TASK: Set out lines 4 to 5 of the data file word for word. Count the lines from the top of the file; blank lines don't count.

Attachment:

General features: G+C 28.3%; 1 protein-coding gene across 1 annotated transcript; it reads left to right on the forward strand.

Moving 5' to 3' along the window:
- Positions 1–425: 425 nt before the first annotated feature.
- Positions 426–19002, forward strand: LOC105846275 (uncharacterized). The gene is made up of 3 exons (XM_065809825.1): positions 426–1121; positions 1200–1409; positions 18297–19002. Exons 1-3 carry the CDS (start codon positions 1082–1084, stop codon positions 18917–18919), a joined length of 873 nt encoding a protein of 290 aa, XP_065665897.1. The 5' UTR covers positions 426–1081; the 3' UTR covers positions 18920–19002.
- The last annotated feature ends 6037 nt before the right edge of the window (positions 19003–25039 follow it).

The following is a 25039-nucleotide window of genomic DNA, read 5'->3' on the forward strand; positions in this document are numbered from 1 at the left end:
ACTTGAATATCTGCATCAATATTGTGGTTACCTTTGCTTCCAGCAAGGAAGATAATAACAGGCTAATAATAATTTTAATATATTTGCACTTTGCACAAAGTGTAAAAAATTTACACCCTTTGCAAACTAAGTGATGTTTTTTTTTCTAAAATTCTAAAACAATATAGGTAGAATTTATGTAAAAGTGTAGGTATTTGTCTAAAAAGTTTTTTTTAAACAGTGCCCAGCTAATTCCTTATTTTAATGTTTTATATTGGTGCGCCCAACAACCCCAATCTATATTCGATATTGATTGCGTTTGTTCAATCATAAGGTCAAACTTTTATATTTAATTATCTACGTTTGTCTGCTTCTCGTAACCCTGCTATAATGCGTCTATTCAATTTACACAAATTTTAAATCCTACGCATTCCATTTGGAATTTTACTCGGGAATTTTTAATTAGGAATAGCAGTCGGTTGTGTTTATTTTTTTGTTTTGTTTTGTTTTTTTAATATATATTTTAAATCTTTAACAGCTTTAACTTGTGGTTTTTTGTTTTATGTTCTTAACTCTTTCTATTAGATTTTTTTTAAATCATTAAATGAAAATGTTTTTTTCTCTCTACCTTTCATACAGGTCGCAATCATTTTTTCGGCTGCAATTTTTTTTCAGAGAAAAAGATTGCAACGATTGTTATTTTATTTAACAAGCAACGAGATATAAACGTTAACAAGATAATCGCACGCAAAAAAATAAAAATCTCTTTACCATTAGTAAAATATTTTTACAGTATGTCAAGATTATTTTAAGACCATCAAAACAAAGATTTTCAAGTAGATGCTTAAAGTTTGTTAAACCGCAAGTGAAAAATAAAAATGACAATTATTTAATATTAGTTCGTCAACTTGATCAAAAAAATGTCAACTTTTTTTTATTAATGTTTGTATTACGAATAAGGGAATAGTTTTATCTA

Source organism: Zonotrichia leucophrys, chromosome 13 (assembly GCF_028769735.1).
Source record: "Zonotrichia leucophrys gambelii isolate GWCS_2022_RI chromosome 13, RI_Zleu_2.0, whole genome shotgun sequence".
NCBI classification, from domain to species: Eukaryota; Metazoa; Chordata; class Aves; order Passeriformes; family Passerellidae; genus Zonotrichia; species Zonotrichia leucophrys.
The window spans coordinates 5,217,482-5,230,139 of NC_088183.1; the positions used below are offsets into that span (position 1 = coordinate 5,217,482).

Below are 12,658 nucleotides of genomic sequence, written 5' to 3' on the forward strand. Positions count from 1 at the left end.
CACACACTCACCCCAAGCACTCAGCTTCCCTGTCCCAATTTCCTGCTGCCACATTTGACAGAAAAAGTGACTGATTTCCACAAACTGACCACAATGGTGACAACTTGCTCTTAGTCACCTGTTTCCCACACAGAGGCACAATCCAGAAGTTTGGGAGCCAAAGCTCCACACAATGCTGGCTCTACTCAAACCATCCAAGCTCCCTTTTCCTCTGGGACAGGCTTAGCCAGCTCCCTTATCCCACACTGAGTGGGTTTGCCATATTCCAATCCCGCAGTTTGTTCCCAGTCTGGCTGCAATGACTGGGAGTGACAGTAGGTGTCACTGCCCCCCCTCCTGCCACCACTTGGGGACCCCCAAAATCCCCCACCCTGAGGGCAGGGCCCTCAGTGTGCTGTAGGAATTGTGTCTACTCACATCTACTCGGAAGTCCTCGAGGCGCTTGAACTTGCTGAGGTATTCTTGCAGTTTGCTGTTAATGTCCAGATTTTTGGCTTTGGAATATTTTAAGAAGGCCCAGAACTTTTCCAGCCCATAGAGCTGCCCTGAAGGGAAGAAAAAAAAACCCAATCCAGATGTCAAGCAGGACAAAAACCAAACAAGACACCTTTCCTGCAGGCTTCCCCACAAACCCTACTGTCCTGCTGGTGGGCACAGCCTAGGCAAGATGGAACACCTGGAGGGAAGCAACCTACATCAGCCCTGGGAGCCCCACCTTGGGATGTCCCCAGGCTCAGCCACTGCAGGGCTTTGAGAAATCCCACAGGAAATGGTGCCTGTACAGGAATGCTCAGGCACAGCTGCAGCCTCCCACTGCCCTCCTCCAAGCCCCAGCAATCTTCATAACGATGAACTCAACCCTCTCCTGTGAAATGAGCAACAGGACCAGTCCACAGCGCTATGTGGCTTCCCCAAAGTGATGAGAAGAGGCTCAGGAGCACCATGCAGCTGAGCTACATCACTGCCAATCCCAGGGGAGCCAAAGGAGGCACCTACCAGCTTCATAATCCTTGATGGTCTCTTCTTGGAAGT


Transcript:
- Positions 426–19002, forward strand: LOC105846275 (uncharacterized). The gene is made up of 3 exons (XM_065809825.1): positions 426–1121; positions 1200–1409; positions 18297–19002. Exons 1-3 carry the CDS (start codon positions 1082–1084, stop codon positions 18917–18919), a joined length of 873 nt encoding a protein of 290 aa, XP_065665897.1. The 5' UTR covers positions 426–1081; the 3' UTR covers positions 18920–19002.
- The last annotated feature ends 6037 nt before the right edge of the window (positions 19003–25039 follow it).